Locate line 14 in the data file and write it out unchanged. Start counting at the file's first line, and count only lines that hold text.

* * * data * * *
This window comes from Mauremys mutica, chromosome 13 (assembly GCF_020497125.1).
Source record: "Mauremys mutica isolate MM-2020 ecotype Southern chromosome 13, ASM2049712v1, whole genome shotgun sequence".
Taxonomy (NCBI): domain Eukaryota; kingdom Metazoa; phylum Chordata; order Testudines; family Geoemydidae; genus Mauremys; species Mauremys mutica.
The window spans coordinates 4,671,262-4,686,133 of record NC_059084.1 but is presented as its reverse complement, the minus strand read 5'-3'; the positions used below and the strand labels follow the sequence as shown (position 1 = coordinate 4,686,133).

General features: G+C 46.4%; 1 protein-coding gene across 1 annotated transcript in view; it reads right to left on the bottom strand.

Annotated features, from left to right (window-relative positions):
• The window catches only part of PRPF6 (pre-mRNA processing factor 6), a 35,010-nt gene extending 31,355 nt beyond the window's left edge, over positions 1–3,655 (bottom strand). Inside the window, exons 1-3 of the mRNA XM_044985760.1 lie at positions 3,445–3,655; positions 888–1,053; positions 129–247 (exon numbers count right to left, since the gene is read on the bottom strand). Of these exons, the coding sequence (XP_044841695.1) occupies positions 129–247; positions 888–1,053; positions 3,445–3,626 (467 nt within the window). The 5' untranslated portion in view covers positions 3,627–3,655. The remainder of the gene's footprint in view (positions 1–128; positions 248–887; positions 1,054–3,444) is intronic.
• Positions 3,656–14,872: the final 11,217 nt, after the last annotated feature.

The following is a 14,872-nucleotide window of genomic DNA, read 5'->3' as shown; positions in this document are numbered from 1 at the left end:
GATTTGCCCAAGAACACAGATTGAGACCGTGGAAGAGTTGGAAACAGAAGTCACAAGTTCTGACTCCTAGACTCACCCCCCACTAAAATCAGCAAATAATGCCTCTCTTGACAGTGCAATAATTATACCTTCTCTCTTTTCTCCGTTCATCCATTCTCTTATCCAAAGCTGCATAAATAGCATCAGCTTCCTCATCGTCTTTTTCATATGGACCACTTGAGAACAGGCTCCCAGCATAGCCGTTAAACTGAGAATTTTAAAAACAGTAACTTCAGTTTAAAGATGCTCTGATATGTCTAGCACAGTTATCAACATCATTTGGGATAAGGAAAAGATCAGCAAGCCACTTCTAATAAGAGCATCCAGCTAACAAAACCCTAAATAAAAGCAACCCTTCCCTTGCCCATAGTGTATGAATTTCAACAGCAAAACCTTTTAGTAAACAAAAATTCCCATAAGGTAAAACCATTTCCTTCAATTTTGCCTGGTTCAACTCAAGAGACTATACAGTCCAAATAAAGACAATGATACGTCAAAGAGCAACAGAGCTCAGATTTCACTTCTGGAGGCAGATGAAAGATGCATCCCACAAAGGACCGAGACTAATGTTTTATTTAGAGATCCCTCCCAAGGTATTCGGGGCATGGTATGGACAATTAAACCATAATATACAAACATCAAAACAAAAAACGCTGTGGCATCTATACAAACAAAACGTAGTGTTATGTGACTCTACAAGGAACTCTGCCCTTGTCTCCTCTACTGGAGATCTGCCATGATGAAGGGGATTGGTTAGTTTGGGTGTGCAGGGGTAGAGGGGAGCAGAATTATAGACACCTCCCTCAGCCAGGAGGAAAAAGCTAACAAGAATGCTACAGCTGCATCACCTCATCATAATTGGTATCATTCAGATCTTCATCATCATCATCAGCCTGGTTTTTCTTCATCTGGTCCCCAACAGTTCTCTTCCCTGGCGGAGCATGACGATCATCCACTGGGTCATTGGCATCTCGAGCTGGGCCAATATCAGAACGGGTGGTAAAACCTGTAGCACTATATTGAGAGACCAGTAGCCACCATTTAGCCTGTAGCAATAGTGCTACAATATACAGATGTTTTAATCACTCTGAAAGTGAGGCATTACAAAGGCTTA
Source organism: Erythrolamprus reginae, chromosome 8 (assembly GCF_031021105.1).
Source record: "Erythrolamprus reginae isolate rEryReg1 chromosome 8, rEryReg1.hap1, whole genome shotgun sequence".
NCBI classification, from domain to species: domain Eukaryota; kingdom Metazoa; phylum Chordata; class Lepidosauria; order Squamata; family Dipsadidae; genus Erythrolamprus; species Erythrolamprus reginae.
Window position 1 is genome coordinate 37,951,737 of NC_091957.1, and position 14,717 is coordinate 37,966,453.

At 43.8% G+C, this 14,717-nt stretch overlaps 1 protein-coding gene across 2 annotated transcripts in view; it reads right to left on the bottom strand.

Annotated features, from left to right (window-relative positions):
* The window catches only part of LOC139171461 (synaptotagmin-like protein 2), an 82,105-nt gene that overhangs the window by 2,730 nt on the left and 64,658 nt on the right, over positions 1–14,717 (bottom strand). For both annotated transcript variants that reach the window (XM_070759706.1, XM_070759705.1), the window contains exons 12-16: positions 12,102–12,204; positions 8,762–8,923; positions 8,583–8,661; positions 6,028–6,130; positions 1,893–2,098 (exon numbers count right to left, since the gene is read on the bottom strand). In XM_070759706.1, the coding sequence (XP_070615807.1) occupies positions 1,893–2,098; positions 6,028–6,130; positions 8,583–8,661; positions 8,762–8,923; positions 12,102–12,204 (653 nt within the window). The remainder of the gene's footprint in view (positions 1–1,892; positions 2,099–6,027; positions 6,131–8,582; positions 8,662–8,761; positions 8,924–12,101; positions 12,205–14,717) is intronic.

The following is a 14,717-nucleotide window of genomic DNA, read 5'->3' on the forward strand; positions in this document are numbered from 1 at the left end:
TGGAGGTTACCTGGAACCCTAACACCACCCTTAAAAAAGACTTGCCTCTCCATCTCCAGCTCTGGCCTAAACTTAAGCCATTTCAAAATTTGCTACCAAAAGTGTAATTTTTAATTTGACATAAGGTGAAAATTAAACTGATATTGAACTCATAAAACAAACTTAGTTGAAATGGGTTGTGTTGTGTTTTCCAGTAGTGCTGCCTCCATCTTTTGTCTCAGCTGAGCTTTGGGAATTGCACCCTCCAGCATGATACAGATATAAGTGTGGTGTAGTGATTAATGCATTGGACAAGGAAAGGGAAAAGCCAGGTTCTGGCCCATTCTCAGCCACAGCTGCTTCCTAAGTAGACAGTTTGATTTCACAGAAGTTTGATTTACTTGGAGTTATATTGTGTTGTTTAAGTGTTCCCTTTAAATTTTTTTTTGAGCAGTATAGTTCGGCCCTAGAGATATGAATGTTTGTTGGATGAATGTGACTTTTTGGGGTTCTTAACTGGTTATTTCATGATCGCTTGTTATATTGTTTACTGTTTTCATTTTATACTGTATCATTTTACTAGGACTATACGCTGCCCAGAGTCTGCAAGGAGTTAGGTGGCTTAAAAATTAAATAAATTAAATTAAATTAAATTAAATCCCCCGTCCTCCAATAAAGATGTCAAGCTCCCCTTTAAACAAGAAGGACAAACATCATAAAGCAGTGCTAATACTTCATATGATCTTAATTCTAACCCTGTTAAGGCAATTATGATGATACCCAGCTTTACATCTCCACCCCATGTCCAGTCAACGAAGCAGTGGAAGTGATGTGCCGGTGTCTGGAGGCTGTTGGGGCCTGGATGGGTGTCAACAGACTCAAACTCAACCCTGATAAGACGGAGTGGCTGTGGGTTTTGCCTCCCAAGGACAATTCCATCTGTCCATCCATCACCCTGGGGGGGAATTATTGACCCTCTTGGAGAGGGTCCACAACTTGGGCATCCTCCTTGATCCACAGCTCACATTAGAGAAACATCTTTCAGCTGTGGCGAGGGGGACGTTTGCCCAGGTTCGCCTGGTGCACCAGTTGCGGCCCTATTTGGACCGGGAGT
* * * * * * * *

Window position 1 is genome coordinate 37,951,737 of NC_091957.1, and position 14,717 is coordinate 37,966,453.